Names like Terrence Jones, Roscoe Smith and C.J. Leslie left the North Carolina radar as quickly as they popped up. For 2010, it was Barnes or bust for Carolina, setting up one of the most dramatic recruiting battles between two legendary coaches.

Playing Catch-up

In a way the summer circuit is almost like one big middle school dance. Coaches and players talk and posture, showing interest in many, casting a net out wide but not too wide.

In other words, a recruit will know if a coach likes them, but it's hard to tell whether they like him, like him. Barnes knew that North Carolina was interested in him but it didn't really set in until the summer of 2009.

Barnes attended several camps with Bullock and Marshall, and the point guard had begun to sell him on the idea of playing in Chapel Hill during the first event of the circuit, the Boo Williams Invitational in April.

"I'd hear from Kendall every now and then. He'd say he wants to play with me and Carolina was the right place," Barnes said. "Kendall did a good job—needless to say—of recruiting me. But the thing I enjoyed the most was the friendship that developed out of that."

After already helping the Heels land Tyler Zeller and Dexter Strickland in his first four months as a Heel, Marshall wouldn't deny he talked to recruits about Carolina, but he didn't consider it recruiting.

"The way I look at it, I'm just getting to know kids and becoming friends with them and we just happen be looking to go to college," Marshall said. "The summer circuit and playing basketball is a great way to meet a lot of people."

While Marshall's sales pitch was nice, North Carolina became a legitimate candidate in late July of 2009. When Barnes took a two-week hiatus from the AAU circuit to work with his high school team in Ames, he got a surprise visit from Williams.

"When coaches came up to see me, that was big because it shows the time they took out of their schedule to come see me," Barnes said. "That's what I really value."

Marshall and Bullock spent most of the summer thinking 2010 might just be a two-person class. But as buzz started to build around Barnes and Carolina, Marshall and Bullock threw their hats in the race.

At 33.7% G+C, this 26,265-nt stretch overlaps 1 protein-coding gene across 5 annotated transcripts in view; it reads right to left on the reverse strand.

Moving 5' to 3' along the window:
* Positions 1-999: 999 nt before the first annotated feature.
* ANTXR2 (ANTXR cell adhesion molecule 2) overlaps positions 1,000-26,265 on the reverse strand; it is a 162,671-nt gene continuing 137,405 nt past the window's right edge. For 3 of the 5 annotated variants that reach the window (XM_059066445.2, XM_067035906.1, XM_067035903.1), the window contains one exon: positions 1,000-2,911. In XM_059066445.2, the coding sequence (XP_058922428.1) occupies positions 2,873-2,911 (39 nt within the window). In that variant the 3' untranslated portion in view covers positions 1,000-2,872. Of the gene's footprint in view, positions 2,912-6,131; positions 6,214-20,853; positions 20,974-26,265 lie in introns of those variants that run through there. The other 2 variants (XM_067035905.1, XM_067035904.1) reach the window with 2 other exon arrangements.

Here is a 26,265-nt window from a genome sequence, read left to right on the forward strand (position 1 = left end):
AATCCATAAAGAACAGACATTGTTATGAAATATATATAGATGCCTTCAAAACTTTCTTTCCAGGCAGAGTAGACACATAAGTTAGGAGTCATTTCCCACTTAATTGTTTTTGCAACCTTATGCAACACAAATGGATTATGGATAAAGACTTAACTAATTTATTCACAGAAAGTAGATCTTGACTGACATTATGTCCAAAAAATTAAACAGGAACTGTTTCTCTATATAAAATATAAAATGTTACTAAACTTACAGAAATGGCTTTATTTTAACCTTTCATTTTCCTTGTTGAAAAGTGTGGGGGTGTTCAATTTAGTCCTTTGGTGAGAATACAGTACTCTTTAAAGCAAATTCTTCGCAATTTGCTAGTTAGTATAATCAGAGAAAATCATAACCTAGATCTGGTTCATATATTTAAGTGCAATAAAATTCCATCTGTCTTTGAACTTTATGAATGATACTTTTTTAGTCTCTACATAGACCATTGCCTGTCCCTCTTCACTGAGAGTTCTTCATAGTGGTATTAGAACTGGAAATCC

"As the summer wore on, Carolina started going after Harrison harder and harder," Marshall said. "He started opening his eyes up a little more and taking a bigger look at them. At that point, I'd say, it was around late July, and Reggie and I were like, ‘We might as well go after Harrison because he could be the third in our group.'"

Dream Weekend

When Williams swung for the fences for Barnes, he didn't bring a whiffle bat. Williams used a Babe Ruth, 40-ounce solid ash bat—or in other words, he invited Barnes for his official visit Sept. 4, during alumni weekend 2009.

Not only would Barnes be there at the same time as every star Carolina basketball player over the last 30 years, but he'd also get to see half of them in action during the alumni game.

Williams also brought in some additional heavy hitters in Marshall and Bullock, who were both invited to show Barnes around.

If Barnes didn't go to Carolina, Williams wasn't going to leave any ifs, ands or buts about it.

When they got there Friday night, the three teenagers headed straight to the game and the star gazing started soon after.

"In a 15-minute span, I got to meet Dean Smith, Phil Ford and Vince Carter," Marshall recalled. "I think it was amazing for an alumni game that you were able to have that many players in the NBA and not playing anymore, come back and still support the program and play in that game."

Later on, Marshall got to meet Michael Jordan. Right before the tip, Bullock got to meet him, too.

Barnes just let everything sink in.

"He had one purpose for that visit and that was to see how the team interacted," Shirley said. "Not so much with him but how they interacted with each other. How they cared about each other as a team. That was his main focus."

Barnes said the Tar Heel family was on display right in front of him.

"The whole Carolina family was there so it was great for me to be able to see that and interact with those guys and just see the success of the guys who had come before me as well as the process the guys right now are going through," Barnes said.

On Saturday, Marshall, Bullock and Barnes went to the football game and then Barnes met with advisors and coaches to see what Carolina had to offer.

Marshall, Barnes during the Barnes official visit to UNC

One sticking point for Barnes was the fact that Carolina offered a top five undergraduate business school program and Duke didn't have an undergraduate program.

"Everything with Carolina just seemed to be on point," Barnes said. "I had a meeting with the undergrad business advisor and they laid out my plan for me and the classes I would take and how I'd get my degree in three years.

"From an academic standpoint they hit it right on the head what I was looking for and did a very good job."